Despite health data PPP’s considerable potential impact, they have also been the subject of controversy. Public and private partners’ often contradictory and competing incentives can endanger partnerships and may often lead to the appearance that the public’s and patients' interest may not be fully served. Given PPP’s unique value contributions, avoiding PPPs altogether would not serve the public interest. Therefore, addressing contradictory interests in PPPs poses a highly important business ethics problem.

In the setting of personalized health innovation, there is a need to resolve fundamental differences in views on health data. For public entities, data should be treated as a public good—it should be non-excludable (accessible to all), non-rivalrous, and should benefit the public (Malkin & Wildavsky, 1991). Private entities, however, often view data control as a source of competitive advantage—through making it exclusive, i.e., limiting access, they can derive a stronger competitive position and generate higher profitability. Private entities also have a fiduciary responsibility to their shareholders; they are legally required to prioritize shareholder interests and generate a profit. This difference in motivation marks the fundamental conflict between the goals of private and public organizations.

In addition to the financial aspect, considerable differences exist in terms of legitimacy. Public institutions often enjoy and benefit from what is known as a social license. Social license provides legitimacy for an organization (private or public) to use public resources and perform vital activities. This is derived from the public’s trust that these organizations’ use of resources, such as data, will ultimately serve the public interest and create public welfare (Xafis, 2015). In the context of PPPs, Ballantyne and Stewart (2019, p. 308) observe that “social license granted for data use in the public sector will not automatically extend to data sharing with the private sector.” Indeed, data donors’ willingness to share data with private organizations has declined since 2016 to a level significantly lower than for public institutions (Ghafur et al., 2020). In Switzerland, for example, pharmaceutical and health insurance companies have been found to be the institutions least trusted by the general public to use anonymized health data (Brall et al., 2022; Pletscher et al., 2022). Social license, or lack thereof, thus makes data sharing in public private partnerships challenging.

In order for PPPs to be successful, they must resolve these ethical issues and manage misaligned incentives in order to realize the potential of data sharing, and ultimately advance personalized medicine. To this end, ethical guidelines have been developed by government authorities, public organizations, and hospitals across different healthcare ecosystems. This paper thus reports on the PPP ethics guidelines developed in the Swiss Personalized Health Network (SPHN) in response to these important ethical challenges. We propose that considering these aspects of business and data ethics can considerably inform practice in a way that has relevance beyond Swiss health data PPPs. Health data sharing commonly fails to meet public expectations, both globally (Akhlaq et al., 2016; Tim Hulsen, 2020; Schwalbe et al., 2020) and in Switzerland (Vayena et al., 2018). Modern healthcare provision increasingly requires multi-stakeholder collaboration that has proven to be complex (Vayena, 2021). As such, the reported process and outcome constitute a case of translating ethics into practice through a culture of partnership around shared principles.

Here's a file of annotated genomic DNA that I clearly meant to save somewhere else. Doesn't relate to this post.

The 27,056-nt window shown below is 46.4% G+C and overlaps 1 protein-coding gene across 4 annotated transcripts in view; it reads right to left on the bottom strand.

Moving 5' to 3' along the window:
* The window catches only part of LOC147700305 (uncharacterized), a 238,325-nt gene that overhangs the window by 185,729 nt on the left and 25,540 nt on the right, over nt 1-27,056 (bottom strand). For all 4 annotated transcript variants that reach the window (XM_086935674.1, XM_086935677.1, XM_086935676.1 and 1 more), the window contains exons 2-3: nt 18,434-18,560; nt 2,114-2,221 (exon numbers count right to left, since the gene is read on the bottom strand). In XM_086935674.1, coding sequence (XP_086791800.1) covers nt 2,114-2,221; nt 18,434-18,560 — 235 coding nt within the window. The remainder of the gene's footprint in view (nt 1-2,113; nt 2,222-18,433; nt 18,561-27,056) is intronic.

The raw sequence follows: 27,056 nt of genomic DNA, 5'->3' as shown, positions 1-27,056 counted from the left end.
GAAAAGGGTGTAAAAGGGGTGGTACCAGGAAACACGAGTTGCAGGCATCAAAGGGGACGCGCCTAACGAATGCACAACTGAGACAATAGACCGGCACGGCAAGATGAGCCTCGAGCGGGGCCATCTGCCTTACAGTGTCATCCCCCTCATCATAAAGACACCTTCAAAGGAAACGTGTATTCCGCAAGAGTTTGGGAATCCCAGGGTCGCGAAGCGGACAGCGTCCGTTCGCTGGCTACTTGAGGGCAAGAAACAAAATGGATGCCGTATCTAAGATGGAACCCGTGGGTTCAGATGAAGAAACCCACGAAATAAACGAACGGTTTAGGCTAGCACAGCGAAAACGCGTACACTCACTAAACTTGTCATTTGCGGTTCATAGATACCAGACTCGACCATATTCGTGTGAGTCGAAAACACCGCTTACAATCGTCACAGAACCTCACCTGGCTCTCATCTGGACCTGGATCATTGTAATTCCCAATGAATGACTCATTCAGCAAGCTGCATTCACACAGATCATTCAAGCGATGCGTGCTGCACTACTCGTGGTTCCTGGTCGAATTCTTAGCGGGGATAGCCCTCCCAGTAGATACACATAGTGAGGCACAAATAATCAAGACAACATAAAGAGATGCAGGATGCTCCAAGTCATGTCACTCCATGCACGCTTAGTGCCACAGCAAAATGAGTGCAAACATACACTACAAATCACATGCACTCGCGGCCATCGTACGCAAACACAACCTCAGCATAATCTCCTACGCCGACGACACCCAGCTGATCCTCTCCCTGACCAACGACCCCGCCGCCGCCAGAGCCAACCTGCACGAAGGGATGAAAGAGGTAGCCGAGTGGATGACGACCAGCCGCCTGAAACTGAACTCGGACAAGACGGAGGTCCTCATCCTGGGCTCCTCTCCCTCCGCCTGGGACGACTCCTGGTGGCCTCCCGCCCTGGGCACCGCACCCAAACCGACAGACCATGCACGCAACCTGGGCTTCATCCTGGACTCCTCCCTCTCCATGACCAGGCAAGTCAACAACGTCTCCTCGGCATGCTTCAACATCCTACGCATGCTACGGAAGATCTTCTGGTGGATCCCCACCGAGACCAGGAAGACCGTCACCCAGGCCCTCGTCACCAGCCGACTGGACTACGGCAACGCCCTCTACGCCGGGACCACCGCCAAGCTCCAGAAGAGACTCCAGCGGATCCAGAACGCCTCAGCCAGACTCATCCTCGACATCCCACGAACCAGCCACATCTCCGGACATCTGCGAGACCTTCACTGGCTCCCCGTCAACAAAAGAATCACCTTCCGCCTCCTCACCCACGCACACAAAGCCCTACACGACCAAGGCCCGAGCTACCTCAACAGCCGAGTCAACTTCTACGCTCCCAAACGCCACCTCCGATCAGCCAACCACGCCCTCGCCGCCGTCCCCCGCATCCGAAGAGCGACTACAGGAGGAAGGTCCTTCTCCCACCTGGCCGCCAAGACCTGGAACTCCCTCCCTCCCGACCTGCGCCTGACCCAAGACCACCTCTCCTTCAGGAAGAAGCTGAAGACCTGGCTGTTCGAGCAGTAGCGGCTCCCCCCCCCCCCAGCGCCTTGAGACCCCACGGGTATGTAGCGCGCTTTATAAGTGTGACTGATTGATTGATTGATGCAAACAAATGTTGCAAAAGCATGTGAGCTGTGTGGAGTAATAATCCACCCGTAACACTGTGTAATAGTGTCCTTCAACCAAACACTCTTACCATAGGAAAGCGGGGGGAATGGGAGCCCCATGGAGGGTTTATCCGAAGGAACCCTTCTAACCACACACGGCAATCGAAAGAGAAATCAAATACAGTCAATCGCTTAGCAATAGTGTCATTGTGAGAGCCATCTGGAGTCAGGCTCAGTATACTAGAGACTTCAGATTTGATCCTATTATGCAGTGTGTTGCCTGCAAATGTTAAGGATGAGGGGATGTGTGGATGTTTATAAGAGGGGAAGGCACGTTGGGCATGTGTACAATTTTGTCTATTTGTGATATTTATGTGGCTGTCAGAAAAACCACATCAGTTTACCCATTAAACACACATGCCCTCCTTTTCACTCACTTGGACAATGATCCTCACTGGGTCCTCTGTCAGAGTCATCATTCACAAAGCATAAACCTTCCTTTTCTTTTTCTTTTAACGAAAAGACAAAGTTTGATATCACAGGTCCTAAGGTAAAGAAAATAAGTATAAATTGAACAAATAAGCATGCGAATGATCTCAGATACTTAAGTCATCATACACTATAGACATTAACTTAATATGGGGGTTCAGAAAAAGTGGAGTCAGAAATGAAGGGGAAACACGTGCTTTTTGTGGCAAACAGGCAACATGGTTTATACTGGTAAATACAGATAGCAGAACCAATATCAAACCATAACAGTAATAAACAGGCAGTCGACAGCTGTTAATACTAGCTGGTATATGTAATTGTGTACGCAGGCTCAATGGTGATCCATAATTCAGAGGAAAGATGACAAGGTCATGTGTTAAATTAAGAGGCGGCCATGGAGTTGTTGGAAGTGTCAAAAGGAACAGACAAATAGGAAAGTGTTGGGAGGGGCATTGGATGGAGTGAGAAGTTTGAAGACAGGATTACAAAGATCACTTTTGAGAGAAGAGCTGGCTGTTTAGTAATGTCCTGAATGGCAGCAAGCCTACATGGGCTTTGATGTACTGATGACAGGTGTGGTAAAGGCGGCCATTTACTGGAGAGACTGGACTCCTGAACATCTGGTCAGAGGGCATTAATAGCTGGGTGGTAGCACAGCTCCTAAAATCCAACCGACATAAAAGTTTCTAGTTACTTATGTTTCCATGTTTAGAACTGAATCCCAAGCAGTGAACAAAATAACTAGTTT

Guideline Development Context

The authors’ observations in this paper are based upon insights gathered while the Swiss Personalized Health Network (SPHN) developed ethical guidelines for public private partnerships for health data. Established by the Swiss government to facilitate health data exchange, SPHN aims to establish coordinated data infrastructures to make health-related data available, interoperable, and shareable. Its ultimate goal is to accelerate innovation and research in personalized medicine, for the benefit of society (Vayena et al., 2018). Until 2020, SPHN-funded projects were primarily focused on cooperation among public sector institutions, in part due to a lack of guidance on how to collaborate with private organizations. Given the considerable potential benefits of collaboration with the private sector, and its ability to further the mission of SPHN, SPHN’s Ethical, Legal, and Social Implications advisory group (ELSI Advisory Group) was tasked with developing a PPP guidance document for negotiating and establishing PPPs involving data from SPHN-funded projects.

From November 2020 to November 2021, the ELSI Advisory Group developed the guidelines using a multi-stakeholder consultation methodology that allowed for an iterative process where stakeholders could reflect upon and share their respective incentives, values, and terminology. Before the initial guideline drafting, we conducted a literature search regarding ethical principles relevant to PPPs. Eight hospital representatives and the members of the ELSI Advisory Group also provided input on what they regard to be the core issues of health data PPPs. A preliminary version of the PPP guidelines was developed and the ELSI Advisory Group then solicited feedback from core SPHN stakeholders including health authorities, universities, university hospitals, and non-profit (research) organizations. Two stakeholder workshops, comprised of 34 stakeholders from five private companies and 16 public entities, served to validate and further develop the PPP guidance document. The SPHN National Steering Board was also involved in two rounds of consultations and endorsed the final version of the PPP guidance document during its meeting in September 2021. The final, approved, guidelines can be accessed at